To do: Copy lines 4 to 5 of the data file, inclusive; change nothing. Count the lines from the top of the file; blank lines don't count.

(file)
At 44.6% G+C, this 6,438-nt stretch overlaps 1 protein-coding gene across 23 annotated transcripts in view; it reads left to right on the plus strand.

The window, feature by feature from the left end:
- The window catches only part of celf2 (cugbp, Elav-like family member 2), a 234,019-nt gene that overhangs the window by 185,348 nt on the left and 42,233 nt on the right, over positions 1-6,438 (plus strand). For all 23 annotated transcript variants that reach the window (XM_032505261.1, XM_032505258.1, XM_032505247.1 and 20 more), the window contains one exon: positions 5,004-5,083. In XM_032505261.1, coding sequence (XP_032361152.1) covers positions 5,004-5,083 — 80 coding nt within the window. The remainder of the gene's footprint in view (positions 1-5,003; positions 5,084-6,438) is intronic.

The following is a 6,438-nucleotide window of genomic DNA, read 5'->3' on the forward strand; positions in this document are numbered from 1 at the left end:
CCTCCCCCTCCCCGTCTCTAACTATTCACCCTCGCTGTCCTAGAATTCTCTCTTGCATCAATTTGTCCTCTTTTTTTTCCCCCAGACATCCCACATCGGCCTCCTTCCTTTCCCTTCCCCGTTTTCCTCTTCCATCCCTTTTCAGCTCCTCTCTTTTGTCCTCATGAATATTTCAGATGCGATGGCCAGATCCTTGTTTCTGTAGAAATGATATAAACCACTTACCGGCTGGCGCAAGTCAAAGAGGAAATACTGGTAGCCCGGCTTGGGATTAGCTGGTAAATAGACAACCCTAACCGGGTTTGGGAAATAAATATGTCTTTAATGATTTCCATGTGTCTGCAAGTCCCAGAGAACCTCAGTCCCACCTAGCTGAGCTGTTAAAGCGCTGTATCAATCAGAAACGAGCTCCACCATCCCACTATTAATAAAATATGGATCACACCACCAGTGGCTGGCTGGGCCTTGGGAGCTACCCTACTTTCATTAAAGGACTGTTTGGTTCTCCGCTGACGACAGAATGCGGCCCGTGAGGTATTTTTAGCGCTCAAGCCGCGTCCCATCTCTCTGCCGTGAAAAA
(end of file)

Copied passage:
The following is a 6,438-nucleotide window of genomic DNA, read 5'->3' on the forward strand; positions in this document are numbered from 1 at the left end:
CCTCCCCCTCCCCGTCTCTAACTATTCACCCTCGCTGTCCTAGAATTCTCTCTTGCATCAATTTGTCCTCTTTTTTTTCCCCCAGACATCCCACATCGGCCTCCTTCCTTTCCCTTCCCCGTTTTCCTCTTCCATCCCTTTTCAGCTCCTCTCTTTTGTCCTCATGAATATTTCAGATGCGATGGCCAGATCCTTGTTTCTGTAGAAATGATATAAACCACTTACCGGCTGGCGCAAGTCAAAGAGGAAATACTGGTAGCCCGGCTTGGGATTAGCTGGTAAATAGACAACCCTAACCGGGTTTGGGAAATAAATATGTCTTTAATGATTTCCATGTGTCTGCAAGTCCCAGAGAACCTCAGTCCCACCTAGCTGAGCTGTTAAAGCGCTGTATCAATCAGAAACGAGCTCCACCATCCCACTATTAATAAAATATGGATCACACCACCAGTGGCTGGCTGGGCCTTGGGAGCTACCCTACTTTCATTAAAGGACTGTTTGGTTCTCCGCTGACGACAGAATGCGGCCCGTGAGGTATTTTTAGCGCTCAAGCCGCGTCCCATCTCTCTGCCGTGAAAAA